September in the hills with Chris Horne and Barbara Mitcalfe
Phyllocladus trichomanoides, tānekaha, celery pine
We focus on tānekaha, the largest of the three species in the Phyllocladus genus, then briefly describe the other two members of the genus.
When you see tanekaha, you will realise that its common name, ‘celery pine’, is an apt description. What look like oddly-shaped leaves are, in fact, flattened branchlets called phylloclades, which function as leaves. Hence the name Phyllocladus, which means leaf-like branches, making the members of this genus unique among our endemic conifers.
Tanekaha grows in lowland forest up to 800 m elevation; in the North Island, from North Cape to Whanganui and Waipukurau, and in the South Island, in northern Marlborough, Nelson and Buller. It is a graceful, pyramidal tree up to 20 m tall, with a trunk up to 1 m diameter, with smooth, grey-brown bark, usually covered with lichens. Often it has no branches for the first 6 m, above which slender branches radiate from the trunk horizontally.
A fascinating feature is that seedling tānekaha do have real leaves which are up to 20 mm long, reddish-brown, narrow, parallel-sided, and deciduous. These are replaced by the phylloclades, which are diamond-shaped to fan-shaped, lobed, 15-25 x 10-15 mm, and arranged in two rows.
Tanekaha is monoecious, so both female and male cones appear on the same tree. Clustered at the tips of the branches, the stalked male pollen cones (c. 10 mm long), dark purple when young and crimson when mature, produce pollen which the wind carries to the blue-purple female seed cones, (c. 3 mm diameter), developing at the margins of the phylloclades. Each cone will produce a seed.
To dye harakeke / flax mats and korowai / cloaks, red-brown, Māori pulped the bark, added water, threw in hot rocks to boil the mixture, then soaked the items in it. They used the tannin-rich bark to tan nets, and as a rongoā, to control dysentery. In the 19th century, the bark was exported to Germany to make red and pink dyes. Spinners still use it for dyeing, producing a wide range of colours, depending on the mordant used. The strong, durable wood has had many uses, including threshing machines, mine props, bridges, fish hooks, and, because the wood is so flexible, walking sticks and fishing rods.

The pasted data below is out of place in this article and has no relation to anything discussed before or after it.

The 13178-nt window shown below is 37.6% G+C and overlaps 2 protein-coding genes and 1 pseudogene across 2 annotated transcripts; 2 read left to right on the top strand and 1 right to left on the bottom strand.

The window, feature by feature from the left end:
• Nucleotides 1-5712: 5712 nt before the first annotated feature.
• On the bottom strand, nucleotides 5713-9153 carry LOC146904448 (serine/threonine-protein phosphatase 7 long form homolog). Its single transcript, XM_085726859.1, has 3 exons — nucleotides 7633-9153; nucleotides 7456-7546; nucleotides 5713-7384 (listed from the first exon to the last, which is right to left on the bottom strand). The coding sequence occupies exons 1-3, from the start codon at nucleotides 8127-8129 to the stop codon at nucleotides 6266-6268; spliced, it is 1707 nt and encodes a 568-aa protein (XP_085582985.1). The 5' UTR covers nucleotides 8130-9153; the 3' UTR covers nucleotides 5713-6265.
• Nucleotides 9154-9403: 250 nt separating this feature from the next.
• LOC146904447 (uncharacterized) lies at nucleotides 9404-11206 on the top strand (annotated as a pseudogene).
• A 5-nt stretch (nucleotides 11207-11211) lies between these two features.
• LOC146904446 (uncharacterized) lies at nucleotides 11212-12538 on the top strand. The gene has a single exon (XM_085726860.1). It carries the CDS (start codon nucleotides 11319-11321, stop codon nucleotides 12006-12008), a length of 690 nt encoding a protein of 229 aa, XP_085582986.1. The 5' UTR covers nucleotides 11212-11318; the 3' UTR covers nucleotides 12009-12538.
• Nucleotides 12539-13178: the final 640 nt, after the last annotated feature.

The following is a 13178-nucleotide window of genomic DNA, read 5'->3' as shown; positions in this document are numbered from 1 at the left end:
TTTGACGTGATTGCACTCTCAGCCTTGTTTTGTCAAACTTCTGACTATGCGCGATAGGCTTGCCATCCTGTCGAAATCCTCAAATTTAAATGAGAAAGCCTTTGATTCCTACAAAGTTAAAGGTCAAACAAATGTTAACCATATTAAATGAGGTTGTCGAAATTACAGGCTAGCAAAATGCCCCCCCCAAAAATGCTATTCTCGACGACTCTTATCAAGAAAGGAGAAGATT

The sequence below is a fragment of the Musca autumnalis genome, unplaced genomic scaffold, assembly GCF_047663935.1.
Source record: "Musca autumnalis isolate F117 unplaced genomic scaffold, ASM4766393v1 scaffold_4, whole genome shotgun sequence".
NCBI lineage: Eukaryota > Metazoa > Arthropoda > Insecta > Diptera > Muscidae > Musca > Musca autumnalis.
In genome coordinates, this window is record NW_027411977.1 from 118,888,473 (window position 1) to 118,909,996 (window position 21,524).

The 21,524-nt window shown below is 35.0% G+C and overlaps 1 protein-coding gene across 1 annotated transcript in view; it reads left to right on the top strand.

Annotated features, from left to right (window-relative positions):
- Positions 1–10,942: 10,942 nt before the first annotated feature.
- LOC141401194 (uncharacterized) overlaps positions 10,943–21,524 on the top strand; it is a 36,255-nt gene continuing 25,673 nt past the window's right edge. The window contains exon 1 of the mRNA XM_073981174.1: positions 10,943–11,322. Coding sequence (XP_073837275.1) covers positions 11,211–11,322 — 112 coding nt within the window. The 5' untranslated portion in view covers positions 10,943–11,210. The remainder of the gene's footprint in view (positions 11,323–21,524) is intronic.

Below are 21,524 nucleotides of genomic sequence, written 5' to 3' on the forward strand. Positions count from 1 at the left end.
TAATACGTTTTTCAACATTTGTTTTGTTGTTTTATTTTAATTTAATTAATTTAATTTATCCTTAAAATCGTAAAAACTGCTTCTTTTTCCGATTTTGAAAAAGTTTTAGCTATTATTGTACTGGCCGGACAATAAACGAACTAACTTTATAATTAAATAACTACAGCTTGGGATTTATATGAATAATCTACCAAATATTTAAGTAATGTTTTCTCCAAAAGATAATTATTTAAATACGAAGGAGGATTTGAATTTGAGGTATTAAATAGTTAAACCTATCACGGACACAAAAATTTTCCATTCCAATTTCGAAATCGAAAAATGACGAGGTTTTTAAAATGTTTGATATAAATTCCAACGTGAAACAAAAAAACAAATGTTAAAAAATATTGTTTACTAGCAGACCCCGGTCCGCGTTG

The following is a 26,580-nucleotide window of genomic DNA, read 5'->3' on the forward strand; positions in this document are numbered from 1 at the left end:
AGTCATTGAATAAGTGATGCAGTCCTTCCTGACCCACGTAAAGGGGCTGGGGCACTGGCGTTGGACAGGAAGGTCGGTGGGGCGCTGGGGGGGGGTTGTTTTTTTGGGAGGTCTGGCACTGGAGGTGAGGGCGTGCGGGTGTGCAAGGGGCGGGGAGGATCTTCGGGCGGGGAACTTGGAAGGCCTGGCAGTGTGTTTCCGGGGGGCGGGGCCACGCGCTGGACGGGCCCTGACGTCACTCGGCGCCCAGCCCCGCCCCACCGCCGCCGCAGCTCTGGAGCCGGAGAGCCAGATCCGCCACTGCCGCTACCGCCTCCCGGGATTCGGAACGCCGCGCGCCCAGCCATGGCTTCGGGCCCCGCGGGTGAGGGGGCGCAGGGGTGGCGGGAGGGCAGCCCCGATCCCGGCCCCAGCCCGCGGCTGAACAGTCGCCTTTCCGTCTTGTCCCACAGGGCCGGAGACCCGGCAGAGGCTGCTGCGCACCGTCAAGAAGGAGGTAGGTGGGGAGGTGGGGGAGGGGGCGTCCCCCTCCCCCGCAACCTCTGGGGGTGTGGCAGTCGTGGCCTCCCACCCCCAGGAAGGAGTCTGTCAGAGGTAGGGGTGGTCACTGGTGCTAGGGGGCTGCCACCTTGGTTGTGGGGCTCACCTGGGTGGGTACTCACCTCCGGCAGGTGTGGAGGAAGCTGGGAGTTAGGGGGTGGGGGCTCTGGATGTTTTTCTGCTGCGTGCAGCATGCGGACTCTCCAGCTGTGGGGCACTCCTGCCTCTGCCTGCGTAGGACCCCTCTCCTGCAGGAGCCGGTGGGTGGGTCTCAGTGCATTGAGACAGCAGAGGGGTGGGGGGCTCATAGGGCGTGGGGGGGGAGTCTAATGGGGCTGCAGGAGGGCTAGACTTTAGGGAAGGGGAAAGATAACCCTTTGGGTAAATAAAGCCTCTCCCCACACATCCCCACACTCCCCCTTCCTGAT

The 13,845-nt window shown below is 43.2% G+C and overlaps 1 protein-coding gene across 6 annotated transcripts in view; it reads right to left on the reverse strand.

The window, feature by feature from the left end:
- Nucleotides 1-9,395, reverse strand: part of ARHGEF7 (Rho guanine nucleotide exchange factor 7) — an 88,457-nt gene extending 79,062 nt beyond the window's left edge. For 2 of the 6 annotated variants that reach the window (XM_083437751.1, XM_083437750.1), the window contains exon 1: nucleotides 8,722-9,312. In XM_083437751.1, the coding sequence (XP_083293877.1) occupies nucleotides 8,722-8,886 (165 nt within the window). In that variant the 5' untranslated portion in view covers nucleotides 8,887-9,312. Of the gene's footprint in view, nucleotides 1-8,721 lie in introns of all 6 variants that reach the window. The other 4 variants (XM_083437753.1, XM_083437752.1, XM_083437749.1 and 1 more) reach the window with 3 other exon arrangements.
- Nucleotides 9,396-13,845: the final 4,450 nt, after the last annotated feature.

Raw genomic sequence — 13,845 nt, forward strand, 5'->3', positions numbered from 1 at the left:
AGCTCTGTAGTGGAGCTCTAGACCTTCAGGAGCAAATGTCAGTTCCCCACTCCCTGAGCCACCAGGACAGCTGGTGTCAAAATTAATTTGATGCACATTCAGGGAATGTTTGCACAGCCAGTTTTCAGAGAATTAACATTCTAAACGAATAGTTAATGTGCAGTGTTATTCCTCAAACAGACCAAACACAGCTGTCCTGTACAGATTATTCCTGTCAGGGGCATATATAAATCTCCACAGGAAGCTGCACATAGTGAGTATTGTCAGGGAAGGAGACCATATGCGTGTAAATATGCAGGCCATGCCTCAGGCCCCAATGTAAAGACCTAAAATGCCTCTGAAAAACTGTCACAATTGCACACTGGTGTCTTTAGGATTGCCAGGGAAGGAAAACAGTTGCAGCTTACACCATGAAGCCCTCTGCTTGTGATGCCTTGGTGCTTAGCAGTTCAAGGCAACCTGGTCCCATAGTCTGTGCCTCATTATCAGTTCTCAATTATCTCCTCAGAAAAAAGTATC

Related Phyllocladus species
Phyllocladus toatoa, toatoa, grows from sea level to 600 m elevation, from Te Paki south to Awakino in the west, and Lake Waikaremoana in the east. It is a tree up to 15 m tall, with a trunk up to 60 cm diameter, and smooth, grey bark. The wedge-shaped, leathery phylloclades, 40-60 x 20-40 mm, are sea-green when young and bronze-coloured when mature. This species can be monoecious or dioecious.
Phyllocladus alpinus, mountain toatoa, grows in the North Island in subalpine forest and scrub, from 900-1600 m elevation, usually on or near the upper margins of beech forest, from Coromandel Peninsula southwards, including the Tararua Range, (except Mt Taranaki). In the South Island, in the west, it grows down to sea level. A shrub, or tree up to 9 m tall, it has a trunk up to 40 cm diameter, with smooth, grey bark. Unlike the two species above, the phylloclades, 5-25 x 3-12 mm, are attached to ordinary twigs, and usually greyish. This species is monoecious.